When I first heard this question, I didn’t quite understand what it meant.

How could someone suffer paradox?

I remember it well.

I was in the initial weeks of completing my certification program to administer the Key Polarity Indicator, or KPI. (I would eventually become part of the first cohort of practitioners ever certified to administer this innovative instrument.)

I was drawn to better understand polarities due to my extensive study of Bernie Mayer’s book – The Conflict Paradox: Seven Dilemmas at the Core of Disputes. (My interview with him is just below.)

This was ground breaking thinking.

I realized then that it wasn’t and either/or situation – a both/and mindset was necessary to deal with conflict and become a more effective leader!

This discovery then lead me to the work of Barry Johnson and his focus on Polarity Management. Through my ongoing study of leadership coaching, I came across Kelly Lewis and Brian Emerson’s Key Polarity Indicator, or KPI, instrument. Lewis and Emerson spent years in study of polarities with Barry Johnson which led to their own innovations and insights.

Namely, the concept of suffering paradox. For example, a company is in the midst of completing a reorg and is trying to determine if all decisions will be centralized at Headquarters, or if it will be decentralized to their regional offices. (The polarity of centralized decision-making :: localized decision-making is a variation of the group :: individual decision-making polarity.) In his article Alleviating The Suffering Of Paradox By Mapping Polarities, Emerson provides the following description:

“The process of Suffering Paradox begins when a group experiences a paradoxical situation and moves forward without some sort of sensemaking tool to map the polarity. That is, they approach the polarity as any other problematic situation. In these instances, it seems people in the group can begin Preferencing one pole over the other and then Attaching themselves to it. In order to make themselves right, they begin looking for ways to make the Other pole, and the people who prefer it, wrong. This leads to an Either/Or-ing mindset that creates a Destructive Tension impacting results, communication, morale, and relationships.”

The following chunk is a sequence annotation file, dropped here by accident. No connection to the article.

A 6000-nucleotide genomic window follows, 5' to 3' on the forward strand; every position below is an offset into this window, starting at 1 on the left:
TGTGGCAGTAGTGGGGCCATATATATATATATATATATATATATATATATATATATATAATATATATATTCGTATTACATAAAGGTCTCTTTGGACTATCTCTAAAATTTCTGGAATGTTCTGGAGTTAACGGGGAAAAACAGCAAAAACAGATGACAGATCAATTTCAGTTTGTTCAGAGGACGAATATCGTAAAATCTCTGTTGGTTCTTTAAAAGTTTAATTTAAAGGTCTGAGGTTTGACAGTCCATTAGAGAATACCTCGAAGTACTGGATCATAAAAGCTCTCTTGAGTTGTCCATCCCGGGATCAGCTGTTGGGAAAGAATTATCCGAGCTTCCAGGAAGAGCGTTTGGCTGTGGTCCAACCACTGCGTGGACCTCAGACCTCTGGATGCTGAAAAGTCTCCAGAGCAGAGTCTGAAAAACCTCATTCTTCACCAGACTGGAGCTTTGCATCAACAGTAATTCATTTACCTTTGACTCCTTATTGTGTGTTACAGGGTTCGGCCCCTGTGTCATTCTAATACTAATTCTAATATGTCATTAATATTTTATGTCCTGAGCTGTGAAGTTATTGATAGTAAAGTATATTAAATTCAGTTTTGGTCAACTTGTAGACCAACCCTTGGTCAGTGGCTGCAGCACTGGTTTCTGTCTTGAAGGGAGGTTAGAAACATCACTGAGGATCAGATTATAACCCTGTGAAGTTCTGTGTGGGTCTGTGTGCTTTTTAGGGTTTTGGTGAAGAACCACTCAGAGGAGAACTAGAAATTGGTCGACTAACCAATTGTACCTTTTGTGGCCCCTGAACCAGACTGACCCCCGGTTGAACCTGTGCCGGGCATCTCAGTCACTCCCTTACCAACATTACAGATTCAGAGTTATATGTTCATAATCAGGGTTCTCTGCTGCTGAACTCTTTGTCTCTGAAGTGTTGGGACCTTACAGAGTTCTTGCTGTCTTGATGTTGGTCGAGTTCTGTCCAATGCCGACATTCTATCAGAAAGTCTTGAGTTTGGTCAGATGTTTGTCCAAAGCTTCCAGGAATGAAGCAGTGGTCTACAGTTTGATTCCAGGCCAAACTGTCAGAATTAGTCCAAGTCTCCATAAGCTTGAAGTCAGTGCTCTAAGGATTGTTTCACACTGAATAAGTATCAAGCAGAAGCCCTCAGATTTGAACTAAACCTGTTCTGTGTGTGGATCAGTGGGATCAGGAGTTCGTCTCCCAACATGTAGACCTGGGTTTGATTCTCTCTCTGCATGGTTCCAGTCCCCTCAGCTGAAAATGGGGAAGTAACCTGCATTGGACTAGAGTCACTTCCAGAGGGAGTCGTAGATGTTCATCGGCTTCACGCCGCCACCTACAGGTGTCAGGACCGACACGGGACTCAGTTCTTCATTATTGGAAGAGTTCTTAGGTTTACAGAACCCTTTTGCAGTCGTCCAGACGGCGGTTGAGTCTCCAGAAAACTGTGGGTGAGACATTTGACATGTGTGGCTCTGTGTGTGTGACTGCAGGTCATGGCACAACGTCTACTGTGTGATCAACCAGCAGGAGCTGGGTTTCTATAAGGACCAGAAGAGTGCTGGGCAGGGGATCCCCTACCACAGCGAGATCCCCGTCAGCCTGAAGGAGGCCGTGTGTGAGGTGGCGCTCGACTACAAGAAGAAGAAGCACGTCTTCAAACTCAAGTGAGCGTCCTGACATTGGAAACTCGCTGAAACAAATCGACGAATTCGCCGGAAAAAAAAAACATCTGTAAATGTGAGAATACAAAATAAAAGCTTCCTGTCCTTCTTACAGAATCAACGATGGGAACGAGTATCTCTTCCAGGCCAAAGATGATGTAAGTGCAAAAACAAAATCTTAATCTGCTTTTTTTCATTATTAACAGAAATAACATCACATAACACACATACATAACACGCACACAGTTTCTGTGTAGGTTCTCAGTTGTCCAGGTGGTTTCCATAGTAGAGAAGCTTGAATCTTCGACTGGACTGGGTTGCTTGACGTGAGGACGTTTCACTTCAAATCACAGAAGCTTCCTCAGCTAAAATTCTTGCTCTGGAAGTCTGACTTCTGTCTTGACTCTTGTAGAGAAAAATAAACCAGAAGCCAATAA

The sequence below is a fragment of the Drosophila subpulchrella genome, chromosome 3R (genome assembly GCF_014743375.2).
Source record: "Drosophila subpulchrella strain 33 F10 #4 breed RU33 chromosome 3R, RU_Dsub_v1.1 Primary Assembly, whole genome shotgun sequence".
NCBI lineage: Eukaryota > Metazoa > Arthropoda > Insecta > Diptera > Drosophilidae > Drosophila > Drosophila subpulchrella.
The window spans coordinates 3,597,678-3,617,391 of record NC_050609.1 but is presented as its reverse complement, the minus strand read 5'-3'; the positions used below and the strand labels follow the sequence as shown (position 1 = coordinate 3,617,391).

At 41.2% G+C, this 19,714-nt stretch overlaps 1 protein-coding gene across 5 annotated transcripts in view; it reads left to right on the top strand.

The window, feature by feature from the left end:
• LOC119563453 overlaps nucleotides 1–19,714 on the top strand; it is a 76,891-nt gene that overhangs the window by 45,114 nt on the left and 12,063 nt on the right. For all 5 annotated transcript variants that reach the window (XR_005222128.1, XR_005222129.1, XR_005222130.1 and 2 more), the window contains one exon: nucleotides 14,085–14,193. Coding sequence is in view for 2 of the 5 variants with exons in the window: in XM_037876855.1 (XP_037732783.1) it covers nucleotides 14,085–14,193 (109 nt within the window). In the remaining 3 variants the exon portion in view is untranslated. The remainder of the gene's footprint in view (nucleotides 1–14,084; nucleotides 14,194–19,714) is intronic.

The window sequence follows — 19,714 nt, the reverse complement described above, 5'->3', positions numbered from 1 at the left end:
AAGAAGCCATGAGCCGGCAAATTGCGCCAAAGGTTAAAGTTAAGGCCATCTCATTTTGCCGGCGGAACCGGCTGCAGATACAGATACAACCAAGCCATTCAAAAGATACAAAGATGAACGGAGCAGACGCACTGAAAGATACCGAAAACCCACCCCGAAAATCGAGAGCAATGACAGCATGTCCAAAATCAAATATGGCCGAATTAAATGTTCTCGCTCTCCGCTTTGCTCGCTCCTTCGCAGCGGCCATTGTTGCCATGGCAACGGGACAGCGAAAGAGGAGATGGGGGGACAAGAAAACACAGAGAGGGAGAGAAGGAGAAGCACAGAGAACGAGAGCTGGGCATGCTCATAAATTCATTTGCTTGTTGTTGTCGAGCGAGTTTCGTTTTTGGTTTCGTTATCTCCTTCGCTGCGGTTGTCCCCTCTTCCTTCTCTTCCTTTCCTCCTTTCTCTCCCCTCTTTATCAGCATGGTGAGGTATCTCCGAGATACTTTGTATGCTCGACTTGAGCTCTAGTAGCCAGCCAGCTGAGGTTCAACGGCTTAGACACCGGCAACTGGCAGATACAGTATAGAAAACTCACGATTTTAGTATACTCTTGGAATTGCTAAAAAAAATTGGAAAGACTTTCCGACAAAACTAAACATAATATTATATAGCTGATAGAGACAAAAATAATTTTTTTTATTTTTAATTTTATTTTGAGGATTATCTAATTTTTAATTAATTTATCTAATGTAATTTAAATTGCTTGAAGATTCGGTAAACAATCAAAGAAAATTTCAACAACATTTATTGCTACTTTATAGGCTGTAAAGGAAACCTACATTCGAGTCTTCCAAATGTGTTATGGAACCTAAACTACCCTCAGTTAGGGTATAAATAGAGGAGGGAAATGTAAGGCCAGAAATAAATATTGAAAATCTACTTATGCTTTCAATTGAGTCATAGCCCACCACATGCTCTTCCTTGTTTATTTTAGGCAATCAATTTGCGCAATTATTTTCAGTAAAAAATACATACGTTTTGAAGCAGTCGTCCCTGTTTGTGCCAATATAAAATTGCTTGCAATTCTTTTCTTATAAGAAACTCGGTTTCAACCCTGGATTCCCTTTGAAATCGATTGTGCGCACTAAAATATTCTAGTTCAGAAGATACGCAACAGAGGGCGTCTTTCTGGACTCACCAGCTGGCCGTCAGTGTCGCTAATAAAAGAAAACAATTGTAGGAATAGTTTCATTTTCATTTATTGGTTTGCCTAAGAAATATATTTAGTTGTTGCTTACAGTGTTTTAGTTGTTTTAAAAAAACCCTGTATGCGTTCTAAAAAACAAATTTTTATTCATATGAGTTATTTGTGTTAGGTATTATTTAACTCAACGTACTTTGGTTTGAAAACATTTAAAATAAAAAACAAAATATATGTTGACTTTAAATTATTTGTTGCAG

So, returning to our example of the company reorg. We now find factions within the organization rallying around each polarity that then results in labeling the opposing faction as the true source of their problems -and thus conflict ensues. They aren’t in the midst of an intractable conflict.

They are fully suffering paradox.

If unaddressed, both sides will soon double-down on their arguments and become entrenched in their beliefs. No number of committees, consultants, or resources can address this dynamic without the proper mindset.

I share this concept with you friend, as a means of, hopefully, preventing you and those that you care for from unduly suffering it.

Polarities are constants.

They remain immutable.

We cannot avoid them or deny their influence on our lives.

What we can do, is embrace a both/and mindset.

Seek out and deepen our knowledge of how suffering paradox may be manifesting in our lives and workplace.

Acknowledge that polarities are better navigated than denied.

And enjoy the ride….

Stephen Kotev, MS, ACC
Leadership Coach, Educator and Conflict Resolution Consultant

Reposted with permission from Stephen Kotev. To learn more about Stephen and to follow his blog, visit https://www.stephenkotev.com/